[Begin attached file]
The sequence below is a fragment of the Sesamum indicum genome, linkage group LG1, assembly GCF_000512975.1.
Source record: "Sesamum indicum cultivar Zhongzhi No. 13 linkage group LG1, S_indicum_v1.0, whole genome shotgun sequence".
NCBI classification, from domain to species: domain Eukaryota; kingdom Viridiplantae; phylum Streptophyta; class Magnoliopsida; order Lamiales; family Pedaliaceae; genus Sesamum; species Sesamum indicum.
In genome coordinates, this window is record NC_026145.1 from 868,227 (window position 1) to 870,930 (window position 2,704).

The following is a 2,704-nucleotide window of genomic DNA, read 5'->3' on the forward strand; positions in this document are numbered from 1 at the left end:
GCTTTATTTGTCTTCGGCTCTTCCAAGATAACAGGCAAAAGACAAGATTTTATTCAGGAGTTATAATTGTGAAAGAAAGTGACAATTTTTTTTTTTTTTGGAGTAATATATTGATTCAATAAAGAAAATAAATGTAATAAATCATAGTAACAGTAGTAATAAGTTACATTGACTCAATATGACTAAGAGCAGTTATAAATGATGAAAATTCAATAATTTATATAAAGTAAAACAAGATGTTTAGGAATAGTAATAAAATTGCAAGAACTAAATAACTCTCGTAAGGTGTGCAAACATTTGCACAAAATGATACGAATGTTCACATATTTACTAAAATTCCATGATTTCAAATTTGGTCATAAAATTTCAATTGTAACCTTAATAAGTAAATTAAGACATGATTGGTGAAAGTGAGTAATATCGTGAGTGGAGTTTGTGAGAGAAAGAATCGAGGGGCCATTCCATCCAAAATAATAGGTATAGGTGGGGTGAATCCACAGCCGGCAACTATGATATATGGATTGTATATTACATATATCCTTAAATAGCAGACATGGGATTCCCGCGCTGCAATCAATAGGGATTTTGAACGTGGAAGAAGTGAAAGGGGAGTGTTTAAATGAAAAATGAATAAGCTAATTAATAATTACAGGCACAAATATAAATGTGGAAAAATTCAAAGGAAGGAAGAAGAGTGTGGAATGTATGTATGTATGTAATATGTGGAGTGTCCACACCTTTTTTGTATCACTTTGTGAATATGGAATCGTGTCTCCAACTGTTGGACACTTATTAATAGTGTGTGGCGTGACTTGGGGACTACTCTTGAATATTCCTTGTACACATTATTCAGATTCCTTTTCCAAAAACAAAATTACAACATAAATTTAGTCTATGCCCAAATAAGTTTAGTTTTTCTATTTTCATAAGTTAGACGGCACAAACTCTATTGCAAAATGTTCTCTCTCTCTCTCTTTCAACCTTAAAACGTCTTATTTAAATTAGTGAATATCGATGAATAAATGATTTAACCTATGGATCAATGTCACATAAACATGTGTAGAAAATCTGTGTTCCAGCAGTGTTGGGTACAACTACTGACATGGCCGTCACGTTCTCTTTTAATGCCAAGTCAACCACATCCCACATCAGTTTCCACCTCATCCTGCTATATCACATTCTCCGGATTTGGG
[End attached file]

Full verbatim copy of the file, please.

The sequence below is a fragment of the Sesamum indicum genome, linkage group LG1, assembly GCF_000512975.1.
Source record: "Sesamum indicum cultivar Zhongzhi No. 13 linkage group LG1, S_indicum_v1.0, whole genome shotgun sequence".
NCBI classification, from domain to species: domain Eukaryota; kingdom Viridiplantae; phylum Streptophyta; class Magnoliopsida; order Lamiales; family Pedaliaceae; genus Sesamum; species Sesamum indicum.
In genome coordinates, this window is record NC_026145.1 from 868,227 (window position 1) to 870,930 (window position 2,704).

The following is a 2,704-nucleotide window of genomic DNA, read 5'->3' on the forward strand; positions in this document are numbered from 1 at the left end:
GCTTTATTTGTCTTCGGCTCTTCCAAGATAACAGGCAAAAGACAAGATTTTATTCAGGAGTTATAATTGTGAAAGAAAGTGACAATTTTTTTTTTTTTTGGAGTAATATATTGATTCAATAAAGAAAATAAATGTAATAAATCATAGTAACAGTAGTAATAAGTTACATTGACTCAATATGACTAAGAGCAGTTATAAATGATGAAAATTCAATAATTTATATAAAGTAAAACAAGATGTTTAGGAATAGTAATAAAATTGCAAGAACTAAATAACTCTCGTAAGGTGTGCAAACATTTGCACAAAATGATACGAATGTTCACATATTTACTAAAATTCCATGATTTCAAATTTGGTCATAAAATTTCAATTGTAACCTTAATAAGTAAATTAAGACATGATTGGTGAAAGTGAGTAATATCGTGAGTGGAGTTTGTGAGAGAAAGAATCGAGGGGCCATTCCATCCAAAATAATAGGTATAGGTGGGGTGAATCCACAGCCGGCAACTATGATATATGGATTGTATATTACATATATCCTTAAATAGCAGACATGGGATTCCCGCGCTGCAATCAATAGGGATTTTGAACGTGGAAGAAGTGAAAGGGGAGTGTTTAAATGAAAAATGAATAAGCTAATTAATAATTACAGGCACAAATATAAATGTGGAAAAATTCAAAGGAAGGAAGAAGAGTGTGGAATGTATGTATGTATGTAATATGTGGAGTGTCCACACCTTTTTTGTATCACTTTGTGAATATGGAATCGTGTCTCCAACTGTTGGACACTTATTAATAGTGTGTGGCGTGACTTGGGGACTACTCTTGAATATTCCTTGTACACATTATTCAGATTCCTTTTCCAAAAACAAAATTACAACATAAATTTAGTCTATGCCCAAATAAGTTTAGTTTTTCTATTTTCATAAGTTAGACGGCACAAACTCTATTGCAAAATGTTCTCTCTCTCTCTCTTTCAACCTTAAAACGTCTTATTTAAATTAGTGAATATCGATGAATAAATGATTTAACCTATGGATCAATGTCACATAAACATGTGTAGAAAATCTGTGTTCCAGCAGTGTTGGGTACAACTACTGACATGGCCGTCACGTTCTCTTTTAATGCCAAGTCAACCACATCCCACATCAGTTTCCACCTCATCCTGCTATATCACATTCTCCGGATTTGGG